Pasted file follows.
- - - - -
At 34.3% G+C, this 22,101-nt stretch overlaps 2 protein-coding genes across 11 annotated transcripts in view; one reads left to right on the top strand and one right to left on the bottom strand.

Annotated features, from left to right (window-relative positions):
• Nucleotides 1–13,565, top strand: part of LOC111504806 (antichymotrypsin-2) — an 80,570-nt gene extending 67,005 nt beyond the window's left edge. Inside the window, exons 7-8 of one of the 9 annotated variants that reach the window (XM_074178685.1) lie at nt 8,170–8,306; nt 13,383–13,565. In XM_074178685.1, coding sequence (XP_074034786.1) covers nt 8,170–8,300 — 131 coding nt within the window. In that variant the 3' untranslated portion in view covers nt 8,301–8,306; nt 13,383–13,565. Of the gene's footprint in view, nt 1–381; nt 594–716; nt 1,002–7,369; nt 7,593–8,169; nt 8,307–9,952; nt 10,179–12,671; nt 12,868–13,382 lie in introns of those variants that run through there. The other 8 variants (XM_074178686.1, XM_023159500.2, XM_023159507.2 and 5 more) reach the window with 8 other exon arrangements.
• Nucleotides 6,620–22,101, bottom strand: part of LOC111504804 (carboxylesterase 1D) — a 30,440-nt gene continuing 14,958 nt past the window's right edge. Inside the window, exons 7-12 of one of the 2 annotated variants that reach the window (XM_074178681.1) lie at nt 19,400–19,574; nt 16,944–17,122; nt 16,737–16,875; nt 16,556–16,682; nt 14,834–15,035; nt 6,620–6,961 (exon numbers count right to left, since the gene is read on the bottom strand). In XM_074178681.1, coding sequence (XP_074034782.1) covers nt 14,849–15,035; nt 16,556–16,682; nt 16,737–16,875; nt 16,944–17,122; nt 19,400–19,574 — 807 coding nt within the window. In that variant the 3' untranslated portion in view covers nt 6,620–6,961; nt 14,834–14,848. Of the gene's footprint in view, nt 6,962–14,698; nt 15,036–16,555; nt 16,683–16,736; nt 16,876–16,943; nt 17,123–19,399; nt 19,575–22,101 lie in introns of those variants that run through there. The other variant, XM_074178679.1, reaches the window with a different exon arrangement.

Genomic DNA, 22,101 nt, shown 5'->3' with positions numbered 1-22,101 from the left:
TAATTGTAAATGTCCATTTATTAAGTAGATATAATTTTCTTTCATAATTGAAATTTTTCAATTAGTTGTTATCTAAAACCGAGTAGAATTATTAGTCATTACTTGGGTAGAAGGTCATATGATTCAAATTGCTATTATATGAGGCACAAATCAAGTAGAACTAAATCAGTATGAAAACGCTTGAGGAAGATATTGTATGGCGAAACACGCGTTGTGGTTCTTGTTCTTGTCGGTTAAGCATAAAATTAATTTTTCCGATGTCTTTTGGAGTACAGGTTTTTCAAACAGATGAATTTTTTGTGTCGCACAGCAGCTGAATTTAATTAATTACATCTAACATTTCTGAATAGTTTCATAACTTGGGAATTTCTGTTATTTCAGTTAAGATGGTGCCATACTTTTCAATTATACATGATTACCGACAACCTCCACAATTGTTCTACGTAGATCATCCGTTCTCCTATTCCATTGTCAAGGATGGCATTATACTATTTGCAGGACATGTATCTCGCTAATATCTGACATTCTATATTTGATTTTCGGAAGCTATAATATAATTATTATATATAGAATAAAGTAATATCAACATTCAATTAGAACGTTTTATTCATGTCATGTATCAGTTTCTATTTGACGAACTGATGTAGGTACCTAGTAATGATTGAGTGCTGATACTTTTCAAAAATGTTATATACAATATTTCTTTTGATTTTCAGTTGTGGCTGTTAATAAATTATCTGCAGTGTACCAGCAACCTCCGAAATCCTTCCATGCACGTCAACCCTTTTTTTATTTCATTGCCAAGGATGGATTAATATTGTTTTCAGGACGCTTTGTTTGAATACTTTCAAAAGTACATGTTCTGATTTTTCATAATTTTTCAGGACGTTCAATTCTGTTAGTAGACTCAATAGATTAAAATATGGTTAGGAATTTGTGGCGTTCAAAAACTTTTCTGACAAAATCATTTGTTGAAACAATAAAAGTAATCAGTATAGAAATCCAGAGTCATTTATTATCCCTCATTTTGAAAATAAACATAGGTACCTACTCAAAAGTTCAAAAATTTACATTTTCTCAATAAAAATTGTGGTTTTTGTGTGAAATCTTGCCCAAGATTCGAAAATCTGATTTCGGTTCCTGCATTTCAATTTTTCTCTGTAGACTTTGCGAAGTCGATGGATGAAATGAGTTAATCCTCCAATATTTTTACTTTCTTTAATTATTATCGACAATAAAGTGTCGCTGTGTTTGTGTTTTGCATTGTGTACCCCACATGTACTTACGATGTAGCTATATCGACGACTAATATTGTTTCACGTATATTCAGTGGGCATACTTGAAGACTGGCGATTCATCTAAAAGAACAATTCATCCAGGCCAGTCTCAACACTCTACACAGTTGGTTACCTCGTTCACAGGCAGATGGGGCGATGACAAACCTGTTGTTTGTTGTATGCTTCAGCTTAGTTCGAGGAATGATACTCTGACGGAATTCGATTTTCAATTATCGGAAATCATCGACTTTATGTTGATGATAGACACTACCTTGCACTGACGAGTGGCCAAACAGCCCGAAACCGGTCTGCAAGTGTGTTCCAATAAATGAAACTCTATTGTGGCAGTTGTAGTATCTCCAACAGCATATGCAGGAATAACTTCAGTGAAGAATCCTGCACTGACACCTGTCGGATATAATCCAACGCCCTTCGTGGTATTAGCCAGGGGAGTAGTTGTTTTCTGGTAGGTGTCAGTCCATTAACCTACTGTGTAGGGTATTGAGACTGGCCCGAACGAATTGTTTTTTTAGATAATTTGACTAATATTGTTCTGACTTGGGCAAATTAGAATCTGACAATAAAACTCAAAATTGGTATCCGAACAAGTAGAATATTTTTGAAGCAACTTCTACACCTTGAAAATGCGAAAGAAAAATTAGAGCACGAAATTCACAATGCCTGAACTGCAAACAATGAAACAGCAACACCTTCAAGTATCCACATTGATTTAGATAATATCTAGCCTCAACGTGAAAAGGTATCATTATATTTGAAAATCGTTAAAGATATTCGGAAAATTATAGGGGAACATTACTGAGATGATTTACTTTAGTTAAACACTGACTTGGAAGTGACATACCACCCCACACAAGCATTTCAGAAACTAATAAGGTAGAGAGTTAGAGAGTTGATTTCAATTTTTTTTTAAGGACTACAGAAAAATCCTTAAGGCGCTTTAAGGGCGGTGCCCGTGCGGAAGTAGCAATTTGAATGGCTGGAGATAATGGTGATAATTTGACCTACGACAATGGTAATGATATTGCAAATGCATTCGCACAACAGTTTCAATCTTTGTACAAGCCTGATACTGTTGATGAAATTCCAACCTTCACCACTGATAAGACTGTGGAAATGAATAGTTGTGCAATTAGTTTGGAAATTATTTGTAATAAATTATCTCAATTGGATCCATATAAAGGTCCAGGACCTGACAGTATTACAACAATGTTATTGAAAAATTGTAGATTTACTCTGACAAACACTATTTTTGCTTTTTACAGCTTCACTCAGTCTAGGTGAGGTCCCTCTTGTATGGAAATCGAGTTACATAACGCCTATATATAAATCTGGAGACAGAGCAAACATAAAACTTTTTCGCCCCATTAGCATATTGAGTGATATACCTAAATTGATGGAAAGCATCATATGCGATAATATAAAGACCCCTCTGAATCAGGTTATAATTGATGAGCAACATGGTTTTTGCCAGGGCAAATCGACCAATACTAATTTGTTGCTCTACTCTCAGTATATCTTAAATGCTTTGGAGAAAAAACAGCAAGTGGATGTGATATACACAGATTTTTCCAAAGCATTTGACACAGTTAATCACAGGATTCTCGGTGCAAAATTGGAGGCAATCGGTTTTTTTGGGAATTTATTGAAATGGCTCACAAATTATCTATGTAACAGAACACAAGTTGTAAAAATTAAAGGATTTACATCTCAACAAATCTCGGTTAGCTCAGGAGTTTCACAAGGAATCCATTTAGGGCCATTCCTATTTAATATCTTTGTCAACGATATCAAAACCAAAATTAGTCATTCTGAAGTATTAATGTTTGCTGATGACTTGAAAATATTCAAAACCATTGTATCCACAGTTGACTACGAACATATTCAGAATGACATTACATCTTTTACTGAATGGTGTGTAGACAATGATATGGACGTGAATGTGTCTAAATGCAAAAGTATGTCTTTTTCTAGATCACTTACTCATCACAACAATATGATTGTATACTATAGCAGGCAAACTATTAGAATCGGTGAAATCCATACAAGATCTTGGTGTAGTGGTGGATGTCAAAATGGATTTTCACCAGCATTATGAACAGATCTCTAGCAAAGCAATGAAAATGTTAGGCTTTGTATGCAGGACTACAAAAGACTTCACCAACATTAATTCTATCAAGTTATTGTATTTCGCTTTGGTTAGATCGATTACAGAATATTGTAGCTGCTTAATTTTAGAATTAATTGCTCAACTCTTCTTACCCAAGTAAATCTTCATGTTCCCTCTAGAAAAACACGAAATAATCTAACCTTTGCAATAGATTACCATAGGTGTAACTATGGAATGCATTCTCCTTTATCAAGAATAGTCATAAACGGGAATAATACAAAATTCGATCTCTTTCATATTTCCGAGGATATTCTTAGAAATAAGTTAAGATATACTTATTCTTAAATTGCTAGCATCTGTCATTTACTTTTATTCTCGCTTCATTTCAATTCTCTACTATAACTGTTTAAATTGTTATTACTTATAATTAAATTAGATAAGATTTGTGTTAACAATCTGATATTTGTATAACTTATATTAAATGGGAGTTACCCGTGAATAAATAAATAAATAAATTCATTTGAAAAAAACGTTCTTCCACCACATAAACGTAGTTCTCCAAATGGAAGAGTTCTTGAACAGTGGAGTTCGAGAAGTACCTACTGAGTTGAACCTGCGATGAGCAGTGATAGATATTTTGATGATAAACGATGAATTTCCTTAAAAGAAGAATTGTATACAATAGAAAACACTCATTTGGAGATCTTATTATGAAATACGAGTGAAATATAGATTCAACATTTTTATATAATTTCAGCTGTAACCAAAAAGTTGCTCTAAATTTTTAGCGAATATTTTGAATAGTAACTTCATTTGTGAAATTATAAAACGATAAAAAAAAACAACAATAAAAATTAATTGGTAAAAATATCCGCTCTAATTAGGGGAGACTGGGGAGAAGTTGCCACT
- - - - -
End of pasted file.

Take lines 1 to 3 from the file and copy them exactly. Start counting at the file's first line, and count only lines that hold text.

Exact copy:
At 34.3% G+C, this 22,101-nt stretch overlaps 2 protein-coding genes across 11 annotated transcripts in view; one reads left to right on the top strand and one right to left on the bottom strand.

Annotated features, from left to right (window-relative positions):
• Nucleotides 1–13,565, top strand: part of LOC111504806 (antichymotrypsin-2) — an 80,570-nt gene extending 67,005 nt beyond the window's left edge. Inside the window, exons 7-8 of one of the 9 annotated variants that reach the window (XM_074178685.1) lie at nt 8,170–8,306; nt 13,383–13,565. In XM_074178685.1, coding sequence (XP_074034786.1) covers nt 8,170–8,300 — 131 coding nt within the window. In that variant the 3' untranslated portion in view covers nt 8,301–8,306; nt 13,383–13,565. Of the gene's footprint in view, nt 1–381; nt 594–716; nt 1,002–7,369; nt 7,593–8,169; nt 8,307–9,952; nt 10,179–12,671; nt 12,868–13,382 lie in introns of those variants that run through there. The other 8 variants (XM_074178686.1, XM_023159500.2, XM_023159507.2 and 5 more) reach the window with 8 other exon arrangements.